2. I’m usually good at the compare to another player game, but can’t really find a good fit with Francoeur. Sosa career has been too wierd to use for comparison. How about an all natural Gabe Kapler? Too many walks for Gabe. A not clinically insane Jose Guillen? Maybe, hopefully he figures it out quicker than Jose. A more athletic Jermaine Dye?

    He’s a tough match.

  3. Apparently TP helped Jeff out last night on what to watch for from Rusch. He definitely looked better in that at-bat, and finally got a fastball to hit, which he didn’t miss.

    His earlier at-bats, he was flailing at 83 mph breaking stuff (probably changes from how they were behaving). I’m hoping his success last night will help him relax and just react to the ball better, but just from the limited sample, I think I can agree he won’t have a high OBP.

    And yes, Sosa finally figured out the strike zone, that is what triggered his transformation. He had gotten big before that year of the 70+ walks (no judgement on how he accomplished that).

  4. Oh, and by the bye, I *hate* trying to compare players to other players. It never works out being fair to the younger player, usually too many expectations get placed on them. :)

  5. Mac, you miss the point. To deconstruct his progress and write a paragraph like yours above takes effort. It’s much easier to throw out a one-liner about juicing.

    For instance, the steroids clearly helped him see the strike zone better. He must have been juicing sedatives to make him more patient at the plate.

    See, I’m much cooler than you. Booooo Sammy.

  6. 1) 18 home runs and 28 doubles in 407 at bats is pretty good for a 20-year old splitting time between Myrtle Beach and AA (especially considering the injury). Adam Dunn hit 16 HRs as a 20-year old repeating A-ball in the Midwest League. Albert Pujols hit 19 HRs in A ball when he was 20. Jim Thome hit 8 HRs when he was 20.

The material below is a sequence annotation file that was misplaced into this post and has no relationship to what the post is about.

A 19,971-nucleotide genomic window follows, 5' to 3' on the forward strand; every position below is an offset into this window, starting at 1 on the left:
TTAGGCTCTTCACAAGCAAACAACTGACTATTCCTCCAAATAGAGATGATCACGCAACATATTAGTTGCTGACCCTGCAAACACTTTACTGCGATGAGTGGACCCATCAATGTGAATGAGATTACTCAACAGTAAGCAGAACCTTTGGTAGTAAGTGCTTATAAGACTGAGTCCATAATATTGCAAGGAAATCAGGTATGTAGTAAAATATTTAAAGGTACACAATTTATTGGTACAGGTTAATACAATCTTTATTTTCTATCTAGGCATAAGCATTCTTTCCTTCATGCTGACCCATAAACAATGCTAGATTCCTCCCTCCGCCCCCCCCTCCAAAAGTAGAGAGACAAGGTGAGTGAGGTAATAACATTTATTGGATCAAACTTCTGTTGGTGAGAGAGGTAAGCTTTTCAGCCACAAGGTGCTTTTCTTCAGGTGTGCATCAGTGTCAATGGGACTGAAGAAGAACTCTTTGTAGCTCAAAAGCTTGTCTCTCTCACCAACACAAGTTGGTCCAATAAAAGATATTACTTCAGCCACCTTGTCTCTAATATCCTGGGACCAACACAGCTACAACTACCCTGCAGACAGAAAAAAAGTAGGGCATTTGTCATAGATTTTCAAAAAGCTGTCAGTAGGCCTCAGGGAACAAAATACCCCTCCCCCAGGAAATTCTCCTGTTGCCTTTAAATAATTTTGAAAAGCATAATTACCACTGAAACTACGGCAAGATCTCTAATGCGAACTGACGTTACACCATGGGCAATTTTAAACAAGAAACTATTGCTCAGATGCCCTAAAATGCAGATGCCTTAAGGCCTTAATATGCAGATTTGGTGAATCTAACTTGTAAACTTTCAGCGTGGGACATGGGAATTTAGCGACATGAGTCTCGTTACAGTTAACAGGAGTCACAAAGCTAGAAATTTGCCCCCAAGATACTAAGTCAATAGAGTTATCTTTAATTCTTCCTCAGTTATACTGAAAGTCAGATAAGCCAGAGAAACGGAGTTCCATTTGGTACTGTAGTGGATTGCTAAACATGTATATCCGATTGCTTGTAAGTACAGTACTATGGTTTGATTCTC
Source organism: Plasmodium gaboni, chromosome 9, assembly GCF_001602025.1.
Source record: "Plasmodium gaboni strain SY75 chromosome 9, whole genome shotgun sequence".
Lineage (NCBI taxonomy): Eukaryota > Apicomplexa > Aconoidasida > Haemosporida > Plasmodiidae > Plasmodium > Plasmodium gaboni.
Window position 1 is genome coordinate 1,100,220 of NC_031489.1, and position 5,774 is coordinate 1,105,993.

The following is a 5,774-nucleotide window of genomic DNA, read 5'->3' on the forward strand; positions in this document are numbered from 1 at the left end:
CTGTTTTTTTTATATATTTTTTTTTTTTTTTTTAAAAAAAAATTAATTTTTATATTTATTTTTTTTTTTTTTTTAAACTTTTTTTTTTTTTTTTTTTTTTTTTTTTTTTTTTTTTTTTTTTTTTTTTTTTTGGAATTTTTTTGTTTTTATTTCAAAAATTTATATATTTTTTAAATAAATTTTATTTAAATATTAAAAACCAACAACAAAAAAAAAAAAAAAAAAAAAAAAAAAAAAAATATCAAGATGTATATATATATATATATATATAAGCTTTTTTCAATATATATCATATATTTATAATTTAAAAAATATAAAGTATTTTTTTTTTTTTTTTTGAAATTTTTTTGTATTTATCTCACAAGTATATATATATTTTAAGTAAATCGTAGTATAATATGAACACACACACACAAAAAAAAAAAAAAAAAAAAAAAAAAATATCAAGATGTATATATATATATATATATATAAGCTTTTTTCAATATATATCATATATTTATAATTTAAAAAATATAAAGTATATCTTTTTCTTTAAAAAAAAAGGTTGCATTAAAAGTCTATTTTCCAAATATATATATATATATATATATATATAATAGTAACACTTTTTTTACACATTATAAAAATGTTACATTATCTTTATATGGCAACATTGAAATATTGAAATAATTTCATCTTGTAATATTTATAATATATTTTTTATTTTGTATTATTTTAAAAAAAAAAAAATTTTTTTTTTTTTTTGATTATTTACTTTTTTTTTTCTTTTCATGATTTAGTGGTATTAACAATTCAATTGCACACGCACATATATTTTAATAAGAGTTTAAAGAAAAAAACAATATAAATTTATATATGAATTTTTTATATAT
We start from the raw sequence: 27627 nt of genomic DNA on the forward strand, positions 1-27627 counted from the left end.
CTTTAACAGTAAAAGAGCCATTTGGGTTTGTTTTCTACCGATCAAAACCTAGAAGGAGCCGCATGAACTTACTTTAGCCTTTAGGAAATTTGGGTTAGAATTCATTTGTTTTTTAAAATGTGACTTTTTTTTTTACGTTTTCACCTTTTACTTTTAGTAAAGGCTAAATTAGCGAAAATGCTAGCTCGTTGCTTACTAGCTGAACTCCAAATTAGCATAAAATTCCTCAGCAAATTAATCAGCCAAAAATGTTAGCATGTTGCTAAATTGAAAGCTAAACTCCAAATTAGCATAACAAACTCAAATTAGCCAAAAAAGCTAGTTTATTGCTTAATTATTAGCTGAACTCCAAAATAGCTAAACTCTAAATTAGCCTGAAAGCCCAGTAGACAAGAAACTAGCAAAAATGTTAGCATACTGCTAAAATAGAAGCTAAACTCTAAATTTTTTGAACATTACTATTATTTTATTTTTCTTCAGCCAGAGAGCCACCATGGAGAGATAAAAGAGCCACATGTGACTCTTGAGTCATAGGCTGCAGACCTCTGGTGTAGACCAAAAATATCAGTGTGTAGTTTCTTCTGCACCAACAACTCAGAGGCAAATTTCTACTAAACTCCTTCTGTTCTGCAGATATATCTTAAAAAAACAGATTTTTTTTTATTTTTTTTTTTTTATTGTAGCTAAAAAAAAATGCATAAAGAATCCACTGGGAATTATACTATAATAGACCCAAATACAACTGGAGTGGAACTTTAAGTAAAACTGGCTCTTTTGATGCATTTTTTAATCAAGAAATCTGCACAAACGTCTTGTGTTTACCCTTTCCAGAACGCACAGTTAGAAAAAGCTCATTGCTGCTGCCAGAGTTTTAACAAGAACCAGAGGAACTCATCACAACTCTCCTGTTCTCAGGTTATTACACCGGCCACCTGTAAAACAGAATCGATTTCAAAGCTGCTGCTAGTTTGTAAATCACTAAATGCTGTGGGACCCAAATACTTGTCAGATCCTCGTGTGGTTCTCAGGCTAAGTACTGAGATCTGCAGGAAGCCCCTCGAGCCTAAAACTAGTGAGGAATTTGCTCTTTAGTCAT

There are notable exceptions, such as Beltre and Andruw, but many top power hitters don’t really start hitting homers in droves until after they are 20. Beltre hit 26 HRs when he was 18 and 20 HRs when he was 19, and Andruw was ridiculous with 25 homers as an 18-year old and 39 homers as a 19-year old (spread across A, AA, AAA, and the majors). Andruw had 79 extra-base hits when he was 19, which is just insane.

    It’s unlikely that any particular prospect will turn into the league’s premier power hitter in the league, but it’s a little early to dismiss Francoeur’s chances.

    2) Murphy didn’t really start walking a lot until he was 26. His first 3 years in the majors he had 731 plate appearances with only 49 walks.

  7. Well, at least he’s here and not Preston Wilson, who is headed to the Nationals per the AP…

  8. I’m not saying that Francoeur won’t become the premier power hitter in the league. (And, after all, Sosa did.) It’s possible. It seems that of the Braves’ young hitters Marte is the best candidate for that.

    49 walks over a season’s worth of PA isn’t too many, I’ll grant. But that’s really two phases: two cups of coffee in which he walked only seven times in over 140 PA, and a more-or-less full season in which he walked 42 times in about 575 PA, a decent rate. The next season, he was walking about once every ten PA. And his walk rate was okay in the minors — not great, but better than Francoeur’s.

  9. I hope Francoeur’s comp isn’t actually Corey Patterson, who hasn’t shown any ability to learn the strike zone, and after yesterday’s wonderful showing was optioned to the minors along with Jason Dubois. I have to admit I’m a little scared by his very low walk rate.